Does a human rights board need to find discrimination in order to settle?

The man couldn’t walk to the fishing hole and was forced to drive to it across an access road.
The man couldn’t walk to the fishing hole and was forced to drive to it across an access road. (Photo:REUTERS/Ints Kalnins)

Does a human rights board have to find discrimination before agreeing to settle a case even if the person complaining is satisfied with the settlement?

A Nova Scotia Court of Appeal case in which a disabled man was prevented from making his way to his favourite fishing hole, asked just that question.

The man couldn’t walk to the fishing hole and was forced to drive to it across a Department of Natural Resources access road. The department decided to block access to the road and he filed a complaint with the Nova Scotia Human Rights Commission alleging discrimination based on physical disability.

The department offered a concession to the man, which he accepted and they forwarded it to the commission for an order of settlement. However, the commission wasn’t happy with the settlement, because the department wouldn’t admit there had been discrimination and they were concerned that future cases would be negatively affected by the lack of admission.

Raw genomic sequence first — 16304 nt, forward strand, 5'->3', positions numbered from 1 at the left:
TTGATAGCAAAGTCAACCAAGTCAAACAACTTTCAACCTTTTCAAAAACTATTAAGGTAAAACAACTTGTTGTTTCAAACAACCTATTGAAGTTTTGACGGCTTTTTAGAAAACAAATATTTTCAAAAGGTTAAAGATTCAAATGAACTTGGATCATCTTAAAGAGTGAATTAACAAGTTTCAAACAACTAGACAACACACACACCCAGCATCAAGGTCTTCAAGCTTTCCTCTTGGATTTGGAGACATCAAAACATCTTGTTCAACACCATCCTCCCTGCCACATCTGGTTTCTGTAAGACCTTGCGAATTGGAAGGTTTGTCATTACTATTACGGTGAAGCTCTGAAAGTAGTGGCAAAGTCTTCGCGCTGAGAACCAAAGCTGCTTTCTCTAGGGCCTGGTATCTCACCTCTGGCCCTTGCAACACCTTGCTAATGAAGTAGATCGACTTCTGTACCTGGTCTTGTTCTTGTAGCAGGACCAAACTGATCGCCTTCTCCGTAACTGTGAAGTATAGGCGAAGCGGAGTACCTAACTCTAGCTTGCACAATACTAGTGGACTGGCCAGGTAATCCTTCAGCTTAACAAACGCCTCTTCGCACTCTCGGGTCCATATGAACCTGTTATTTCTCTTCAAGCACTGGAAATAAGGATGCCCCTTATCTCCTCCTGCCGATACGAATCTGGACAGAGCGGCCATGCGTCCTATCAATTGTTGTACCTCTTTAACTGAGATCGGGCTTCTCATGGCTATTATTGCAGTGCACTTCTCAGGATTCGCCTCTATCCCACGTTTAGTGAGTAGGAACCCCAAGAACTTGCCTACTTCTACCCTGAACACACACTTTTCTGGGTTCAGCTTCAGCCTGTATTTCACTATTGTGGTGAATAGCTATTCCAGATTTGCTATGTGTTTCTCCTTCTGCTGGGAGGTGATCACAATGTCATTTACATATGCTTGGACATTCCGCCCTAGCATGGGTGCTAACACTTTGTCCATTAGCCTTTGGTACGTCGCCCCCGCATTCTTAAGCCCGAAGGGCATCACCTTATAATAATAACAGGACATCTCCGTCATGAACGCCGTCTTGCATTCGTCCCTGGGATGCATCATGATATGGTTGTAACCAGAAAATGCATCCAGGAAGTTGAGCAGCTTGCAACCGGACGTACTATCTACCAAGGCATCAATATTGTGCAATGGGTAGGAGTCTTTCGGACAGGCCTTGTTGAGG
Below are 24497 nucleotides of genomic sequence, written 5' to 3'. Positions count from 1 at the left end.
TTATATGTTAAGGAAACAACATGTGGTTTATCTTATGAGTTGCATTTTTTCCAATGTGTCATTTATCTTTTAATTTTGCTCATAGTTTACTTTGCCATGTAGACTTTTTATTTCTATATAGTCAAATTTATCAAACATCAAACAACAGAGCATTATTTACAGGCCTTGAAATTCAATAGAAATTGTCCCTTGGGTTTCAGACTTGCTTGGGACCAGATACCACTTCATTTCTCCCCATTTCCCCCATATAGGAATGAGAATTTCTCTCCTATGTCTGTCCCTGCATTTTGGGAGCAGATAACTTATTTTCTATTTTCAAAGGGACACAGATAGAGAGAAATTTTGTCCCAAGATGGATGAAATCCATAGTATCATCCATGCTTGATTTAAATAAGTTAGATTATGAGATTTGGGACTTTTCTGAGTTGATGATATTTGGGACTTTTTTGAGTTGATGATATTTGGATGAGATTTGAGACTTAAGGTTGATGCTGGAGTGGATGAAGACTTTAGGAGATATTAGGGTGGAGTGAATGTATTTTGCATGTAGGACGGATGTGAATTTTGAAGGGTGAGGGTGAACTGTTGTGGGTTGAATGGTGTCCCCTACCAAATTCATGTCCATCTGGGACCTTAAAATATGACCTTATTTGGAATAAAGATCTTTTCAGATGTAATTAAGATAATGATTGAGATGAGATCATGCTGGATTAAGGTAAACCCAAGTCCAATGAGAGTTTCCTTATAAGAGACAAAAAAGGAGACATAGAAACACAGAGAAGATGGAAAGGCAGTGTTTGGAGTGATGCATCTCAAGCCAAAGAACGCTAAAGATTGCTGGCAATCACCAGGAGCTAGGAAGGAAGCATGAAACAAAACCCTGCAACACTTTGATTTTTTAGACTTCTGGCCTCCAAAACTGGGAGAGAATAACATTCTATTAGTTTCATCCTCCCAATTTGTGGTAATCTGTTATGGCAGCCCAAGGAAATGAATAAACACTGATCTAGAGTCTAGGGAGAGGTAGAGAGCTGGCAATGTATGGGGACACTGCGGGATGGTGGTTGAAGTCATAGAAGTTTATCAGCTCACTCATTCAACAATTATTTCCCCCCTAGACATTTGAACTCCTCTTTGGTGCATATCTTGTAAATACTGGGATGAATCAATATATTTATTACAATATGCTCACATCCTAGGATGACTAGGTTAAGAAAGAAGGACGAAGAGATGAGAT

The man at the centre of the complaint was happy with the settlement and didn’t participate in further actions the commission took, because he wasn’t interested. That was telling to the court.

The judge asked why a settlement order needs a finding of discrimination if the person who alleged discrimination is fine with the settlement?

In the court’s view, refusing a settlement without an admission of discrimination, “would add a wholly unnecessary layer of procedures, costs and resources to a process where settlement had already been achieved through non-adversarial discussions between the parties.”

Settling a case without it having to go to court is always in the public interest as it saves time and money.

The applicable human rights law should be interpreted in a way that allows for settlement without a finding of discrimination, especially as “the Act [Human Rights Act of Nova Scotia] expressively promotes the use of settlement agreements as a means to achieve its goals.”

The court concluded that the human rights commission was wrong in their refusal and ordered for the settlement to go ahead.

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